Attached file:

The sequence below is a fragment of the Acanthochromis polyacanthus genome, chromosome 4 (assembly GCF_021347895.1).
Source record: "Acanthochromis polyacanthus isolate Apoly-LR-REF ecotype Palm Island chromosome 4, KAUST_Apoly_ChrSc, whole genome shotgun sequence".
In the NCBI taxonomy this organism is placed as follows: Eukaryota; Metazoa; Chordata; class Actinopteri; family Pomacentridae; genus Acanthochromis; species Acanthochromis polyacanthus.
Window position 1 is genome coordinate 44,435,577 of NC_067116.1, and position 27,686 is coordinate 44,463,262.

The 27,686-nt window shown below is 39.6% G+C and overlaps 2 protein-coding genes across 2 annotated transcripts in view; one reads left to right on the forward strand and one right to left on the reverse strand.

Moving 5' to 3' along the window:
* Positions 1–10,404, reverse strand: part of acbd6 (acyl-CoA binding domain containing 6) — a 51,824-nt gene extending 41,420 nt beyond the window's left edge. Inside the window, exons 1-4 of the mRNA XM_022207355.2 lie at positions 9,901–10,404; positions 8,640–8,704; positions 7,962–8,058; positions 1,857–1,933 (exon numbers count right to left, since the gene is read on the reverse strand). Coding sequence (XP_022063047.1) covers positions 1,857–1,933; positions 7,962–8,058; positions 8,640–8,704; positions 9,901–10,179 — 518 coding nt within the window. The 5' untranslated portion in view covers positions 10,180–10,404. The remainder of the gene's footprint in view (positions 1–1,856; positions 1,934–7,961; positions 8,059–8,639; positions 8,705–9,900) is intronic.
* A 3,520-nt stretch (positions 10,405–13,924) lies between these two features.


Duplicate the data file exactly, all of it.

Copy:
The sequence below is a fragment of the Acanthochromis polyacanthus genome, chromosome 4 (assembly GCF_021347895.1).
Source record: "Acanthochromis polyacanthus isolate Apoly-LR-REF ecotype Palm Island chromosome 4, KAUST_Apoly_ChrSc, whole genome shotgun sequence".
In the NCBI taxonomy this organism is placed as follows: Eukaryota; Metazoa; Chordata; class Actinopteri; family Pomacentridae; genus Acanthochromis; species Acanthochromis polyacanthus.
Window position 1 is genome coordinate 44,435,577 of NC_067116.1, and position 27,686 is coordinate 44,463,262.

The 27,686-nt window shown below is 39.6% G+C and overlaps 2 protein-coding genes across 2 annotated transcripts in view; one reads left to right on the forward strand and one right to left on the reverse strand.

Moving 5' to 3' along the window:
* Positions 1–10,404, reverse strand: part of acbd6 (acyl-CoA binding domain containing 6) — a 51,824-nt gene extending 41,420 nt beyond the window's left edge. Inside the window, exons 1-4 of the mRNA XM_022207355.2 lie at positions 9,901–10,404; positions 8,640–8,704; positions 7,962–8,058; positions 1,857–1,933 (exon numbers count right to left, since the gene is read on the reverse strand). Coding sequence (XP_022063047.1) covers positions 1,857–1,933; positions 7,962–8,058; positions 8,640–8,704; positions 9,901–10,179 — 518 coding nt within the window. The 5' untranslated portion in view covers positions 10,180–10,404. The remainder of the gene's footprint in view (positions 1–1,856; positions 1,934–7,961; positions 8,059–8,639; positions 8,705–9,900) is intronic.
* A 3,520-nt stretch (positions 10,405–13,924) lies between these two features.